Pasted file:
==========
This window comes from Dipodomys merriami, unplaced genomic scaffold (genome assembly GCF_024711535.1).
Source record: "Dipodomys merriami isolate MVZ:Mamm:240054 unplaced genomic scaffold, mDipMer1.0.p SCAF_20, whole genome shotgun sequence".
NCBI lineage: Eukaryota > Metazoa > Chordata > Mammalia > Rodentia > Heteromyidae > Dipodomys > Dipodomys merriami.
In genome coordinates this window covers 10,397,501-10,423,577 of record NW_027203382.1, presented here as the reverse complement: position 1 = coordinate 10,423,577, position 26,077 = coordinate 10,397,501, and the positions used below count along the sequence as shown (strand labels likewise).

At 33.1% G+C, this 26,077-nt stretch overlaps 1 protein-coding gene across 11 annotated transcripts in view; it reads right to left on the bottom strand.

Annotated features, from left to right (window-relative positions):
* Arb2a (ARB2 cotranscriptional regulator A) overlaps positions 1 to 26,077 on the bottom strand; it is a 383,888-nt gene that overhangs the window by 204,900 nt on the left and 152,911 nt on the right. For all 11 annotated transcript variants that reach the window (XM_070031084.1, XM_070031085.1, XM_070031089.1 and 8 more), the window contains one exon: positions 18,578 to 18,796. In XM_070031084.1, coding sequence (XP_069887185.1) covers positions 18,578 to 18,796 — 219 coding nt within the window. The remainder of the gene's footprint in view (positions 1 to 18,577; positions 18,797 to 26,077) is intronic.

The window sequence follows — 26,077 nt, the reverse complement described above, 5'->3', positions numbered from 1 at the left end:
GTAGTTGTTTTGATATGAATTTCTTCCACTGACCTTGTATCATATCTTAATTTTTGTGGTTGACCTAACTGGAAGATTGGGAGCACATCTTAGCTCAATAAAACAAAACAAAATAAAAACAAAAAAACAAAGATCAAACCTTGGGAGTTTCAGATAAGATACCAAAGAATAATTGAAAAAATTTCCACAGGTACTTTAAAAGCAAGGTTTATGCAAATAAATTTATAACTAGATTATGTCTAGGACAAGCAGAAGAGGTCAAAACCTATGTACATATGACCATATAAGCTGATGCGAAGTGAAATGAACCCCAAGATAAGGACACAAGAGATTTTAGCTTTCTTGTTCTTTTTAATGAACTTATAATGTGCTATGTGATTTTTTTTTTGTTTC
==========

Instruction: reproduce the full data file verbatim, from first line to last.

This window comes from Dipodomys merriami, unplaced genomic scaffold (genome assembly GCF_024711535.1).
Source record: "Dipodomys merriami isolate MVZ:Mamm:240054 unplaced genomic scaffold, mDipMer1.0.p SCAF_20, whole genome shotgun sequence".
NCBI lineage: Eukaryota > Metazoa > Chordata > Mammalia > Rodentia > Heteromyidae > Dipodomys > Dipodomys merriami.
In genome coordinates this window covers 10,397,501-10,423,577 of record NW_027203382.1, presented here as the reverse complement: position 1 = coordinate 10,423,577, position 26,077 = coordinate 10,397,501, and the positions used below count along the sequence as shown (strand labels likewise).

At 33.1% G+C, this 26,077-nt stretch overlaps 1 protein-coding gene across 11 annotated transcripts in view; it reads right to left on the bottom strand.

Annotated features, from left to right (window-relative positions):
* Arb2a (ARB2 cotranscriptional regulator A) overlaps positions 1 to 26,077 on the bottom strand; it is a 383,888-nt gene that overhangs the window by 204,900 nt on the left and 152,911 nt on the right. For all 11 annotated transcript variants that reach the window (XM_070031084.1, XM_070031085.1, XM_070031089.1 and 8 more), the window contains one exon: positions 18,578 to 18,796. In XM_070031084.1, coding sequence (XP_069887185.1) covers positions 18,578 to 18,796 — 219 coding nt within the window. The remainder of the gene's footprint in view (positions 1 to 18,577; positions 18,797 to 26,077) is intronic.

The window sequence follows — 26,077 nt, the reverse complement described above, 5'->3', positions numbered from 1 at the left end:
GTAGTTGTTTTGATATGAATTTCTTCCACTGACCTTGTATCATATCTTAATTTTTGTGGTTGACCTAACTGGAAGATTGGGAGCACATCTTAGCTCAATAAAACAAAACAAAATAAAAACAAAAAAACAAAGATCAAACCTTGGGAGTTTCAGATAAGATACCAAAGAATAATTGAAAAAATTTCCACAGGTACTTTAAAAGCAAGGTTTATGCAAATAAATTTATAACTAGATTATGTCTAGGACAAGCAGAAGAGGTCAAAACCTATGTACATATGACCATATAAGCTGATGCGAAGTGAAATGAACCCCAAGATAAGGACACAAGAGATTTTAGCTTTCTTGTTCTTTTTAATGAACTTATAATGTGCTATGTGATTTTTTTTTTGTTTC